As the 2018 Congressional primary season approaches, you may be wondering where Sherrod Brown (D-OH) stands on cannabis legalization. The Buckeye State's senior United States Senator is sure to highlight his career as a positive-thinking, pro-free trade progressive as he runs for re-election this November.
Sherrod Campbell Brown has enjoyed the honor of holding an elected office for more than half of his life, as his passion for public service began while he was in college and was able to volunteer for politicians like George McGovern. Brown won his first election for public office, a seat in the Ohio House of Representatives, in 1974 right after graduating from college. He was the youngest member ever elected to the Ohio House of Representatives at the time. Brown went on to serve as the Ohio Secretary of State from 1983-1991, and represent Ohio's 13th congressional district in the U.S. House of Representatives from 1993-2007, and he won a seat in the U.S. Senate in 2006 after running on a progressive platform, which he has held since 2007.
During his time in Congress, Senator Brown has expressed his reservations about cannabis legalization, and he has neither voted on a piece of legislation regarding marijuana nor sponsored a bill on the subject. However, he has come around to supporting legalized medical marijuana (which Ohio residents voted to legalize in 2016) in recent years, saying in 2015 that "the evidence is in that it works for a number of patients" for managing their illnesses. Also, in response to Attorney General Jeff Session's decision to overturn the “Cole Memo” earlier this year, Senator Brown said “I wish the attorney general would mind the store on other things and would put his efforts into this terrible addiction issue about opioids and worry less about medical marijuana.”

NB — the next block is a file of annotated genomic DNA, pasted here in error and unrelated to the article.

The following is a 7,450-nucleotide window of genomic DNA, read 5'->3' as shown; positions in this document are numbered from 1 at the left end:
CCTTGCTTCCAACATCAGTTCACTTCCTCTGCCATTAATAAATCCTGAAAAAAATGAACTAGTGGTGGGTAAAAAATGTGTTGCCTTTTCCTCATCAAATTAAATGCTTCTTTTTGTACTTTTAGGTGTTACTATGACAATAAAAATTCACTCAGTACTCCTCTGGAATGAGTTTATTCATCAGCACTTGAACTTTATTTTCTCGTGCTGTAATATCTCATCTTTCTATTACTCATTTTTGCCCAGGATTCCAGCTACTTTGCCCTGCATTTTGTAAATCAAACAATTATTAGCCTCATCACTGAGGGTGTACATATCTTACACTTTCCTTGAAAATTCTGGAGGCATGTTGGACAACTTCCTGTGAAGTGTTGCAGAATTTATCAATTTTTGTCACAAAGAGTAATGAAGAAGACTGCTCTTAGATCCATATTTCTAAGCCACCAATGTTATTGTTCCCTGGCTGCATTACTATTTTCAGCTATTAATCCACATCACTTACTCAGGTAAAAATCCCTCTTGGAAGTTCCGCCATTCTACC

Yet Senator Brown harbors skepticism when it comes to cannabis in general, saying in 2010:
"While it is important to consider the potential medical benefits of marijuana, particularly for terminally ill patients whose quality of life may hinge on effective pain management, there are risks associated with making marijuana legally available. The widespread popularity and use of this drug among our nation’s youth, as well as its role as a “pipeline” drug...distinguishes it from other controlled substances, and we must be particularly careful before creating the potential for expanded access and use.”
Senator Brown has said he believes there are “far too many” unknown consequences of legalizing marijuana, and has “significant concerns” about children consuming cannabis.
Our Grade: C-
His support for medical marijuana and protecting the rights of states where cannabis is legal is encouraging, but his out-dated views that cannabis is a “gate-way drug” (a claim that has been debunked) and that legalizing the herb will make it easier for children to access marijuana are disappointing.